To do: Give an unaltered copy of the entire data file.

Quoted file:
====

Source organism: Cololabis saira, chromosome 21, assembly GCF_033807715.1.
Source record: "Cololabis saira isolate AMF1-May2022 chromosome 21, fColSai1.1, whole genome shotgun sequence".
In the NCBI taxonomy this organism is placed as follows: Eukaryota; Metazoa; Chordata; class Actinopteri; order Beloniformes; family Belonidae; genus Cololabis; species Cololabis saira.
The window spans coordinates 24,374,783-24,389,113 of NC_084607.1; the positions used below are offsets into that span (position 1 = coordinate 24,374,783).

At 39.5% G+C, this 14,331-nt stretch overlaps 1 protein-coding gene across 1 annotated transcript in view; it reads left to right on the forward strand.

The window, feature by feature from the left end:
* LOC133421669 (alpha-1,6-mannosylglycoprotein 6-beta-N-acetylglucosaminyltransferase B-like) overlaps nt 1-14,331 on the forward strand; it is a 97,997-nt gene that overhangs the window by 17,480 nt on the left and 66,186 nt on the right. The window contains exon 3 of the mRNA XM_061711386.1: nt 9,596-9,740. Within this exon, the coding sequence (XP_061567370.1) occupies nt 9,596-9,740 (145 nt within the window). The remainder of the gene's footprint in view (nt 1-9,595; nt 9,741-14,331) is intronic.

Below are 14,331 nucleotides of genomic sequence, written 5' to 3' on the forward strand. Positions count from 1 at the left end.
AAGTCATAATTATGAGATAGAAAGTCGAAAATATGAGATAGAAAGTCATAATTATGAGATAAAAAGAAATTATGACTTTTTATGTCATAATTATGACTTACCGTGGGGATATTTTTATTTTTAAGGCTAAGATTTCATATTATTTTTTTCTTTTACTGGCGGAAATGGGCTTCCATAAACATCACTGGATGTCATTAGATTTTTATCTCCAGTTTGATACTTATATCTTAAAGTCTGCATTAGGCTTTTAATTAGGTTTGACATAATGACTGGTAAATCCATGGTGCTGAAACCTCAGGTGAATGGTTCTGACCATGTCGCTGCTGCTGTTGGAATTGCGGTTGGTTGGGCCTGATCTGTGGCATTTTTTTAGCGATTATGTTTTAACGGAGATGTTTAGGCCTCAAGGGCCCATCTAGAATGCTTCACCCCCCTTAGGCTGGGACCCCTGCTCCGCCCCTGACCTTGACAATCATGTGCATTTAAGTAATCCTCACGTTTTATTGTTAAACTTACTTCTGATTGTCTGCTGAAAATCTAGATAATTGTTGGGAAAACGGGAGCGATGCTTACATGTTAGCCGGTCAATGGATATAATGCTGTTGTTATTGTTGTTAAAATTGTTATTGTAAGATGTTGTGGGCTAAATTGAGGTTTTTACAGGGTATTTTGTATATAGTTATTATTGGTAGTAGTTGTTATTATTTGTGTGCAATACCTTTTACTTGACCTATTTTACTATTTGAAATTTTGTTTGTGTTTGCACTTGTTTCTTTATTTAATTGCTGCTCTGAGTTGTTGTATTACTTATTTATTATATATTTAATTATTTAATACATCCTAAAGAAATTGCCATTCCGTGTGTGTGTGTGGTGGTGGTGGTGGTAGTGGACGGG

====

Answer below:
Source organism: Cololabis saira, chromosome 21, assembly GCF_033807715.1.
Source record: "Cololabis saira isolate AMF1-May2022 chromosome 21, fColSai1.1, whole genome shotgun sequence".
In the NCBI taxonomy this organism is placed as follows: Eukaryota; Metazoa; Chordata; class Actinopteri; order Beloniformes; family Belonidae; genus Cololabis; species Cololabis saira.
The window spans coordinates 24,374,783-24,389,113 of NC_084607.1; the positions used below are offsets into that span (position 1 = coordinate 24,374,783).

At 39.5% G+C, this 14,331-nt stretch overlaps 1 protein-coding gene across 1 annotated transcript in view; it reads left to right on the forward strand.

The window, feature by feature from the left end:
* LOC133421669 (alpha-1,6-mannosylglycoprotein 6-beta-N-acetylglucosaminyltransferase B-like) overlaps nt 1-14,331 on the forward strand; it is a 97,997-nt gene that overhangs the window by 17,480 nt on the left and 66,186 nt on the right. The window contains exon 3 of the mRNA XM_061711386.1: nt 9,596-9,740. Within this exon, the coding sequence (XP_061567370.1) occupies nt 9,596-9,740 (145 nt within the window). The remainder of the gene's footprint in view (nt 1-9,595; nt 9,741-14,331) is intronic.

Below are 14,331 nucleotides of genomic sequence, written 5' to 3' on the forward strand. Positions count from 1 at the left end.
AAGTCATAATTATGAGATAGAAAGTCGAAAATATGAGATAGAAAGTCATAATTATGAGATAAAAAGAAATTATGACTTTTTATGTCATAATTATGACTTACCGTGGGGATATTTTTATTTTTAAGGCTAAGATTTCATATTATTTTTTTCTTTTACTGGCGGAAATGGGCTTCCATAAACATCACTGGATGTCATTAGATTTTTATCTCCAGTTTGATACTTATATCTTAAAGTCTGCATTAGGCTTTTAATTAGGTTTGACATAATGACTGGTAAATCCATGGTGCTGAAACCTCAGGTGAATGGTTCTGACCATGTCGCTGCTGCTGTTGGAATTGCGGTTGGTTGGGCCTGATCTGTGGCATTTTTTTAGCGATTATGTTTTAACGGAGATGTTTAGGCCTCAAGGGCCCATCTAGAATGCTTCACCCCCCTTAGGCTGGGACCCCTGCTCCGCCCCTGACCTTGACAATCATGTGCATTTAAGTAATCCTCACGTTTTATTGTTAAACTTACTTCTGATTGTCTGCTGAAAATCTAGATAATTGTTGGGAAAACGGGAGCGATGCTTACATGTTAGCCGGTCAATGGATATAATGCTGTTGTTATTGTTGTTAAAATTGTTATTGTAAGATGTTGTGGGCTAAATTGAGGTTTTTACAGGGTATTTTGTATATAGTTATTATTGGTAGTAGTTGTTATTATTTGTGTGCAATACCTTTTACTTGACCTATTTTACTATTTGAAATTTTGTTTGTGTTTGCACTTGTTTCTTTATTTAATTGCTGCTCTGAGTTGTTGTATTACTTATTTATTATATATTTAATTATTTAATACATCCTAAAGAAATTGCCATTCCGTGTGTGTGTGTGGTGGTGGTGGTGGTAGTGGACGGG